15 Cf. DV 10.
16 Cf. Ex 3:14; 33:19-23; Mt 1:21.
17 Rom 10:13; Acts 2:21; 3:15-16; Gal 2:20.
18 Cf. Mk 10:46-52; Lk 18:13.
19 Cf. Mt 6:7.
20 Cf. Lk 8:15.
21 1 Cor 12:3.
22 St. Gregory of Nazianzus, Oratio, 31,28:PG 36,165.
23 Cf. Lk 11:13.
24 Cf. Jn 14:17; 15:26; 16:13.
25 Roman Missal, Pentecost Sequence.
26 Byzantine Liturgy, Pentecost Vespers, Troparion.
27 Cf. Acts 1:14.
28 LG 62.
29 Cf. Lk 1:46-55.
30 Cf. Lk 1:48; Zeph 3:17b.
31 Zeph 3:14,17a.
32 Rev 21:3.
33 Lk 1:41, 48.
34 Lk 1:45.
35 Cf. Gen 12:3.
36 Lk 1:43.
37 Lk 1:38.
38 Cf. Jn 19:27.
39 Cf. Jn 19:27.
40 Cf. LG 68-69.


During the early days of the Church, both Saturday AND Sunday were kept as holidays but soon Sunday came to be preferred because the Lord had risen from the dead on a Sunday – and again, two consecutive holidays with the attendant need for communities to gather in common made the community itself increasingly vulnerable to police detection and penetration. The fact that it was also on a Sunday that the Holy Spirit had descended upon the Apostles in the Upper Room did not damage the speed of the trend to adopt only Sunday as the proper holiday of observation.

How Our Lord celebrated the first Divine Liturgy is clearly delineated in the New Testament accounts of the Last Supper. We have had portrayed for us there the simplest elements of that Most Holy Sacrifice.

Our Lord took the bread and wine and prayed over them, He offered them up to the Father with a blessing and then consecrated them, changing them into His Own Precious Body and Blood.  He then gave them to the apostles in Holy Communion. Communion.  Oneness.  With Him. PHYSICAL one-ness with Him, as “well” as spiritual.

Last Supper
Do this in commemoration of me. (Luke 22:19).

The Saviour told the apostles to do the same thing.  To do it in commemoration of Him, and to bear witness concerning Him until the end of time.  They did so faithfully.  Wherever they preached the Gospel they also celebrated the Eucharist.

At first the Jewish-Christian converts continued to pray and perform their religious worship obligations in the Temple at Jerusalem. They went to the synagogues, reserving the celebration of the Eucharist until the evening hours when it was usually joined to the communal meal they then took as a matter of custom. It was in this way that they obeyed the Lord to “do this in commemoration of Me” when He instituted the Blessed Sacrament as an evening meal.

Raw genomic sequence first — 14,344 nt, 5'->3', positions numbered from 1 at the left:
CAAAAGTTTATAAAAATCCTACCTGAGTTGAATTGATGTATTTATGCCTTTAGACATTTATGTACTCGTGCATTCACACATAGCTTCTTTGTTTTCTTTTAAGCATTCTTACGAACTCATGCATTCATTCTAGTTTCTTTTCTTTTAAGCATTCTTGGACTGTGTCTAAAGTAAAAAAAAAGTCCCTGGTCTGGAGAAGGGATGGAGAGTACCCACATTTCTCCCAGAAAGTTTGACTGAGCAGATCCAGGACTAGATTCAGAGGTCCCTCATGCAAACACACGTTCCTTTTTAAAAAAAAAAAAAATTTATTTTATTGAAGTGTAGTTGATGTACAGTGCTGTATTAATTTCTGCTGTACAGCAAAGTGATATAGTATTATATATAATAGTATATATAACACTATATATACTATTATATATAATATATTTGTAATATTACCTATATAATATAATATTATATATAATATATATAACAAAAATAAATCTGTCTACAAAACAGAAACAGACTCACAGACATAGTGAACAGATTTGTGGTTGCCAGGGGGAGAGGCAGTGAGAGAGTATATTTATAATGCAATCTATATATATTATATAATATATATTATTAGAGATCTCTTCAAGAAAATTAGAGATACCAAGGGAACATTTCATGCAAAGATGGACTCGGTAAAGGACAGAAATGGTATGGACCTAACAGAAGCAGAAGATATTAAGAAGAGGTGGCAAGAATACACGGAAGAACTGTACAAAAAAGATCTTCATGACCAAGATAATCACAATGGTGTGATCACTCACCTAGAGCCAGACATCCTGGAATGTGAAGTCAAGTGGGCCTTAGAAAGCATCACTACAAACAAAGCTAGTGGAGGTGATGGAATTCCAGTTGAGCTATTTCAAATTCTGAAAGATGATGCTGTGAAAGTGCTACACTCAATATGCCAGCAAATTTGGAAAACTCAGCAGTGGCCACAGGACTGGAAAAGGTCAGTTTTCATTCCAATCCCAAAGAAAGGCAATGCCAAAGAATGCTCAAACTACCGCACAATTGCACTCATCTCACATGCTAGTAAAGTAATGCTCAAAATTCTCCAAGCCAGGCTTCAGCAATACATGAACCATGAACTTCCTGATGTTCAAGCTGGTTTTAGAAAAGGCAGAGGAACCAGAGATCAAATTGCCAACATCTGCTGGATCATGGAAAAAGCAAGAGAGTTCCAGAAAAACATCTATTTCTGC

Problems, however, arose swiftly, as they always do when someone either sets himself apart or is seen by others to be set apart – or even to be simply “different” somehow.  It wasn’t long at all before the Jewish authorities initiated a persecution of the Jews. The Romans as yet had no part in it – it was, for them, a purely local and religious matter to be settled among the Jews themselves.  Soon, however, the politics of the region brought down the Legions of Rome upon Jerusalem, and with the rage of Rome, Jerusalem was quite literally destroyed.

Simultaneously, alongside the destruction of Palestine and the levelling of Jerusalem, gentiles were beginning to join the Christians at an ever-increasing rate.  More and more thousands of Gentiles were entering the Church.  It became quite impossible, if only because of the numbers, to frequent the local synagogue and to be a Christian at the same time.  The numbers of converts made the one impossible, the persecution made the other equally impossible.

sacraments initiation
Sacrament of Initiation

Christians, however, never completely outgrew their synagogal background. Among those elements which were borrowed from our Jewish heritage came the service we still call the “Liturgy of the Catechumens.” Today we refer to it more commonly as “The Liturgy of the Word,” but it reflects in form (and almost as much in content) the old synagogal forms, by which the Christians now held their own synagogue services, which quickly developed into a kind of synagogal service in the morning, and a Eucharistic service in the evening. The format eventually developed over the centuries into the entire form known as “The Office,” “The Divine Office,” “The Liturgical Hours,” or any of a dozen other appellations which came to describe those processes by which Christians have ever sought to turn the entire day into a way of worshipping, glorifying and praising God. Beginning with the “Liturgy of the Catechumens” in the morning (something like “lauds” now), frequent prayer during the day (probably as a matter of simple convenience developing into naturally marked times such as mid-morning, noon, mid-afternoon, early evening, etc.), and completed at the end of the day with the full Eucharistic service combined with a meal or supper which we still remember as “The Agape,” the Feast of Love.